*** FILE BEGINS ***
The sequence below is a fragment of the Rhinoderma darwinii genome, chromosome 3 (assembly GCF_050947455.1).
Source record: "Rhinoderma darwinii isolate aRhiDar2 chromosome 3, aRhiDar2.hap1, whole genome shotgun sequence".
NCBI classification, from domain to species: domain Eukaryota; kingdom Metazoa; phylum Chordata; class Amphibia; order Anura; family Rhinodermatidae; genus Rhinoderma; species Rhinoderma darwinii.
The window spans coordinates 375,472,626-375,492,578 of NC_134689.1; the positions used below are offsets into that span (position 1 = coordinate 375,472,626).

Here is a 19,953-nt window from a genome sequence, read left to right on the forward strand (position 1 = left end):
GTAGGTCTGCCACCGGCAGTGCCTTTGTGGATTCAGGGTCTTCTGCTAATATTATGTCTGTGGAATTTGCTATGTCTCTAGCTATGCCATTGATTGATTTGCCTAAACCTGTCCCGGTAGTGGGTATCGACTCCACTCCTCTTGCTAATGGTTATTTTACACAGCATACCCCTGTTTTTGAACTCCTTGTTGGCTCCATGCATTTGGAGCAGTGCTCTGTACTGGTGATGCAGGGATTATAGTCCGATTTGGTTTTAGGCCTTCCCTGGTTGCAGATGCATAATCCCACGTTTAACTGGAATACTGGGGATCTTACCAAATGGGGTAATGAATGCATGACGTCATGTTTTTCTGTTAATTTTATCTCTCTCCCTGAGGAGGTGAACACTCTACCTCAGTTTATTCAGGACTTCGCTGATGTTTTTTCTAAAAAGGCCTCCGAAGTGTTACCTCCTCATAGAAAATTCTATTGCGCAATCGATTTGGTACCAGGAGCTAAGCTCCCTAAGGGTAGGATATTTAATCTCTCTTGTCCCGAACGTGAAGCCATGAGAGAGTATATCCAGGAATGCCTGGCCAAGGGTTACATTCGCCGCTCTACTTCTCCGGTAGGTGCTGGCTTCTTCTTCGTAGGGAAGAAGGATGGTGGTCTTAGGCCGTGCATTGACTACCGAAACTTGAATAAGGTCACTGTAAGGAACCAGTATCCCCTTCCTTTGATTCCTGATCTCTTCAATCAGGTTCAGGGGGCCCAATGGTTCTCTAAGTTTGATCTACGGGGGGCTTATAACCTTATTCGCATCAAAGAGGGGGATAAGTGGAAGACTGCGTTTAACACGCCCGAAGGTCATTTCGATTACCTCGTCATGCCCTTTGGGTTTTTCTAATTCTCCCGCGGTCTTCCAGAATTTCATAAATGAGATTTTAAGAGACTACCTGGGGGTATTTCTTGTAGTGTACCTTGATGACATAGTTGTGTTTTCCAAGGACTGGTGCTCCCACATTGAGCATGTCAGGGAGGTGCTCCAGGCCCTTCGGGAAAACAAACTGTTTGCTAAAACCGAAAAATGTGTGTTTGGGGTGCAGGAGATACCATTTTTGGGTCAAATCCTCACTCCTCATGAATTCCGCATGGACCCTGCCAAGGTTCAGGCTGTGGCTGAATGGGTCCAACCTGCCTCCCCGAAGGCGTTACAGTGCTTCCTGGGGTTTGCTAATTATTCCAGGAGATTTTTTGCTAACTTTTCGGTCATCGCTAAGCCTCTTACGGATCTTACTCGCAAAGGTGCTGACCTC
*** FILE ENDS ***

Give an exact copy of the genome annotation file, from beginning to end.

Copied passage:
The sequence below is a fragment of the Rhinoderma darwinii genome, chromosome 3 (assembly GCF_050947455.1).
Source record: "Rhinoderma darwinii isolate aRhiDar2 chromosome 3, aRhiDar2.hap1, whole genome shotgun sequence".
NCBI classification, from domain to species: domain Eukaryota; kingdom Metazoa; phylum Chordata; class Amphibia; order Anura; family Rhinodermatidae; genus Rhinoderma; species Rhinoderma darwinii.
The window spans coordinates 375,472,626-375,492,578 of NC_134689.1; the positions used below are offsets into that span (position 1 = coordinate 375,472,626).

Here is a 19,953-nt window from a genome sequence, read left to right on the forward strand (position 1 = left end):
GTAGGTCTGCCACCGGCAGTGCCTTTGTGGATTCAGGGTCTTCTGCTAATATTATGTCTGTGGAATTTGCTATGTCTCTAGCTATGCCATTGATTGATTTGCCTAAACCTGTCCCGGTAGTGGGTATCGACTCCACTCCTCTTGCTAATGGTTATTTTACACAGCATACCCCTGTTTTTGAACTCCTTGTTGGCTCCATGCATTTGGAGCAGTGCTCTGTACTGGTGATGCAGGGATTATAGTCCGATTTGGTTTTAGGCCTTCCCTGGTTGCAGATGCATAATCCCACGTTTAACTGGAATACTGGGGATCTTACCAAATGGGGTAATGAATGCATGACGTCATGTTTTTCTGTTAATTTTATCTCTCTCCCTGAGGAGGTGAACACTCTACCTCAGTTTATTCAGGACTTCGCTGATGTTTTTTCTAAAAAGGCCTCCGAAGTGTTACCTCCTCATAGAAAATTCTATTGCGCAATCGATTTGGTACCAGGAGCTAAGCTCCCTAAGGGTAGGATATTTAATCTCTCTTGTCCCGAACGTGAAGCCATGAGAGAGTATATCCAGGAATGCCTGGCCAAGGGTTACATTCGCCGCTCTACTTCTCCGGTAGGTGCTGGCTTCTTCTTCGTAGGGAAGAAGGATGGTGGTCTTAGGCCGTGCATTGACTACCGAAACTTGAATAAGGTCACTGTAAGGAACCAGTATCCCCTTCCTTTGATTCCTGATCTCTTCAATCAGGTTCAGGGGGCCCAATGGTTCTCTAAGTTTGATCTACGGGGGGCTTATAACCTTATTCGCATCAAAGAGGGGGATAAGTGGAAGACTGCGTTTAACACGCCCGAAGGTCATTTCGATTACCTCGTCATGCCCTTTGGGTTTTTCTAATTCTCCCGCGGTCTTCCAGAATTTCATAAATGAGATTTTAAGAGACTACCTGGGGGTATTTCTTGTAGTGTACCTTGATGACATAGTTGTGTTTTCCAAGGACTGGTGCTCCCACATTGAGCATGTCAGGGAGGTGCTCCAGGCCCTTCGGGAAAACAAACTGTTTGCTAAAACCGAAAAATGTGTGTTTGGGGTGCAGGAGATACCATTTTTGGGTCAAATCCTCACTCCTCATGAATTCCGCATGGACCCTGCCAAGGTTCAGGCTGTGGCTGAATGGGTCCAACCTGCCTCCCCGAAGGCGTTACAGTGCTTCCTGGGGTTTGCTAATTATTCCAGGAGATTTTTTGCTAACTTTTCGGTCATCGCTAAGCCTCTTACGGATCTTACTCGCAAAGGTGCTGACCTC